The Artful Dickens: The Tricks and Ploys of the Great Novelist
Mullan (What Matters in Jane Austen?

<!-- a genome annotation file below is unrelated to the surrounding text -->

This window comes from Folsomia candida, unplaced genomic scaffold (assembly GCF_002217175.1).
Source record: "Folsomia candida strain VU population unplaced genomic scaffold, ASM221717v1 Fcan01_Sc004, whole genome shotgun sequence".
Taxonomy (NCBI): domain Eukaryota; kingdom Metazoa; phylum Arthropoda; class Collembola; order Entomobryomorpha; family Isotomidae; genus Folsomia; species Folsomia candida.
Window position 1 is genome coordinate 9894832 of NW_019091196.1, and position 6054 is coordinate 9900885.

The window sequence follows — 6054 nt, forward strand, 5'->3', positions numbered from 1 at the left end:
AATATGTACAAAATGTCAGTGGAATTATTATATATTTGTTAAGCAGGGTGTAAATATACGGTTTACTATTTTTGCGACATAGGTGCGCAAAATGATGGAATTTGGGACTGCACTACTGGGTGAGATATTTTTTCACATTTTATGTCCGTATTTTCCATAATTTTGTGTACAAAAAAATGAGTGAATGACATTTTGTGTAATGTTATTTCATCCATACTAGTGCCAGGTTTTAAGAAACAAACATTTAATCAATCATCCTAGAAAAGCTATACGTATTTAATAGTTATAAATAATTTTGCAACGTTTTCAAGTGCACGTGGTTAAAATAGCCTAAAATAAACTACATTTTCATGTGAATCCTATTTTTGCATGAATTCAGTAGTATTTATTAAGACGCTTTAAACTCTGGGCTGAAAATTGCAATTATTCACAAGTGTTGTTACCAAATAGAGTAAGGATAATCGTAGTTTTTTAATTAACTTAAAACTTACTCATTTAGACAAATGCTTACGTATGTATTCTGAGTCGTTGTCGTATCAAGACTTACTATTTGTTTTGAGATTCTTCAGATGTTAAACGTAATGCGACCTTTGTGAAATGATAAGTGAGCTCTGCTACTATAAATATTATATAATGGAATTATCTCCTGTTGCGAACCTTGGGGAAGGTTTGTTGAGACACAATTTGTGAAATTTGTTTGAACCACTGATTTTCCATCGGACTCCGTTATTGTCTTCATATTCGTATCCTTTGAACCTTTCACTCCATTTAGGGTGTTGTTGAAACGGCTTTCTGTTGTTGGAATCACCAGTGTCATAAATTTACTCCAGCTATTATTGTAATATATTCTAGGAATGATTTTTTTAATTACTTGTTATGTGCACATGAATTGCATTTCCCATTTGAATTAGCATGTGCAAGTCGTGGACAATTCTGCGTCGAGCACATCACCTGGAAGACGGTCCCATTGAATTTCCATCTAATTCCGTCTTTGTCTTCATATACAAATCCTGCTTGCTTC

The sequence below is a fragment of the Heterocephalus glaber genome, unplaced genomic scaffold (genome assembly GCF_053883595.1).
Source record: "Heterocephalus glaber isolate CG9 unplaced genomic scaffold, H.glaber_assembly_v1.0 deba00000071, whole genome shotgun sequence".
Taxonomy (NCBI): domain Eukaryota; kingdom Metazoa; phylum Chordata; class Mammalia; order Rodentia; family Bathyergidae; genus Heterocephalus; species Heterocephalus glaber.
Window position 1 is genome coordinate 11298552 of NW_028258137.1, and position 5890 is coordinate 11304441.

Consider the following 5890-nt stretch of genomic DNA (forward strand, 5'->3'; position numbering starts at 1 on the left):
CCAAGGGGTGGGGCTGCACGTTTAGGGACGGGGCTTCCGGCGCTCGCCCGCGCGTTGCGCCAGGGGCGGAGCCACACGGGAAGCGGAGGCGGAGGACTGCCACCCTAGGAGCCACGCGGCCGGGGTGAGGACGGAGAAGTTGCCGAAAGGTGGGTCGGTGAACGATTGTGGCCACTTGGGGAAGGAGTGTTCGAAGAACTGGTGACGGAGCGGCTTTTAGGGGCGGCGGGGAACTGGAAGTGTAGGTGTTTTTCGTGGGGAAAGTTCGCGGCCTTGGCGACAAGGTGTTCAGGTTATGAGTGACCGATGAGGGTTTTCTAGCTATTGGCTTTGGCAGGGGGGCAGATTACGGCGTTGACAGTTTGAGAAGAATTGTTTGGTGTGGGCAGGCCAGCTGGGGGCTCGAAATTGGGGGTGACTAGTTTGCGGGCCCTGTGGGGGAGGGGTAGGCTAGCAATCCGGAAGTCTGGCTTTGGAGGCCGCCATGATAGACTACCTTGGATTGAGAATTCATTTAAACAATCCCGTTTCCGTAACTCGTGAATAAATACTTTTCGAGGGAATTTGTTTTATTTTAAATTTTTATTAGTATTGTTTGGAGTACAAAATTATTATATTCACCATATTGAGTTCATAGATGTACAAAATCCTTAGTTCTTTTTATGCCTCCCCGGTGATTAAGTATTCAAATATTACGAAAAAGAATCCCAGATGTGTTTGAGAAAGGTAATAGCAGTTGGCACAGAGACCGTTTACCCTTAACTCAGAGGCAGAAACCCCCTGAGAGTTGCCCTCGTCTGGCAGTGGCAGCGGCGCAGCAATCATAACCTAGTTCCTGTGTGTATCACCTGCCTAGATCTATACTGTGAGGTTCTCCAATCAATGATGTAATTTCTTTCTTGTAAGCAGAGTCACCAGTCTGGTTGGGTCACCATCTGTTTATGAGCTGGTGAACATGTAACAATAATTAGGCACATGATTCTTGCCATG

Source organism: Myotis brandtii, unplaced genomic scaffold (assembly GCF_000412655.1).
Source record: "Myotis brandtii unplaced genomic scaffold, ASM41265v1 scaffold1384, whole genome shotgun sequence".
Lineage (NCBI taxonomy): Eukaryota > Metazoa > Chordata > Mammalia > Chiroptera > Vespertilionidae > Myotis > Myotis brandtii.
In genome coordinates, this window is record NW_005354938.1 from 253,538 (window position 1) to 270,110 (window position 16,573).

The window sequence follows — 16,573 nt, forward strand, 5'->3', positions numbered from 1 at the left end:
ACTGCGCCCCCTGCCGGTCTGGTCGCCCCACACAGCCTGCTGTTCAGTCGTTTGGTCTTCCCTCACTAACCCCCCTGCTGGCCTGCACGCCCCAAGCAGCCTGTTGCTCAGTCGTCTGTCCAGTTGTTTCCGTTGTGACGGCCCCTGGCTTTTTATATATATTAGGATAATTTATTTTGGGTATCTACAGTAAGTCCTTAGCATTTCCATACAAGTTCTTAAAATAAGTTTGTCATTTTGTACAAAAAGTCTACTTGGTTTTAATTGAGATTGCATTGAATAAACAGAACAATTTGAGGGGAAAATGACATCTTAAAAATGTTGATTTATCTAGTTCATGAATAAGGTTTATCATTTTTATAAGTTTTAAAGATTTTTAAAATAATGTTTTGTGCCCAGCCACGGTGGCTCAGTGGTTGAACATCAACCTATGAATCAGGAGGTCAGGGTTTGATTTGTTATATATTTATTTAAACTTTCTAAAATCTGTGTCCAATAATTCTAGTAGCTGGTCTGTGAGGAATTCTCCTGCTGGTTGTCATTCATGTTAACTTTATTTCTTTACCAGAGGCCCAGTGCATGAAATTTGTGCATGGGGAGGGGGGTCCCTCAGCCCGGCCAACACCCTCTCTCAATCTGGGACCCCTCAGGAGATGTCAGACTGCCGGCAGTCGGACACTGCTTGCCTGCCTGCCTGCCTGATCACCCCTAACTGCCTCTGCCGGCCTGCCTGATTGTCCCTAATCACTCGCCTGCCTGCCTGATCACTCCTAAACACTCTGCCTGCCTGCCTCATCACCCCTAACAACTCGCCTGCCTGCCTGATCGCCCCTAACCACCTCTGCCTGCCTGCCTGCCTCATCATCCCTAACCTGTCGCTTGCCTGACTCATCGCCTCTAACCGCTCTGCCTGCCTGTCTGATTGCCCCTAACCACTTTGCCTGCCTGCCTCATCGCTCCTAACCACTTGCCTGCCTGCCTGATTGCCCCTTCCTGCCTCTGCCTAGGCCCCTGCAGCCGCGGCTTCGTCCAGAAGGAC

) deconstructs Charles Dickens in this incisive essay collection. Astute observations abound in 13 pieces that attempt to “do justice to Dickens’s inventiveness, ingenuity, and experimentalism. The essay “Fantasising” examines the number of times “as if” appears as an idiomatic tic that “unlocks the novelist’s fantastic vision of the sheer strangeness of reality.” “Smelling” describes the grim “whiff” of London sewage and horse dung in Dickens’s work, as well as the odors of his characters. “Changing Tenses” provides a chance to “share the sharpness of childhood memory,” while “Naming” proves that Dickens’s characters got their names from lists of advisers to the royal family. “Speaking” digs into Dickens’s use of dialogue, and “Breaking the Rules” shows that the novelist’s use of repetition was the “simplest and the best of his tricks.” Mullan convincingly suggests that writers including Margaret Atwood, Ian McEwan, and Muriel Sparks draw from the best of Dickens’s techniques—in fact, he writes, Dickens anticipated the “narrative experiments” of modern novelists. This superlative, fresh collection will please stalwart fans and bring new readers to the Dickens canon. (May)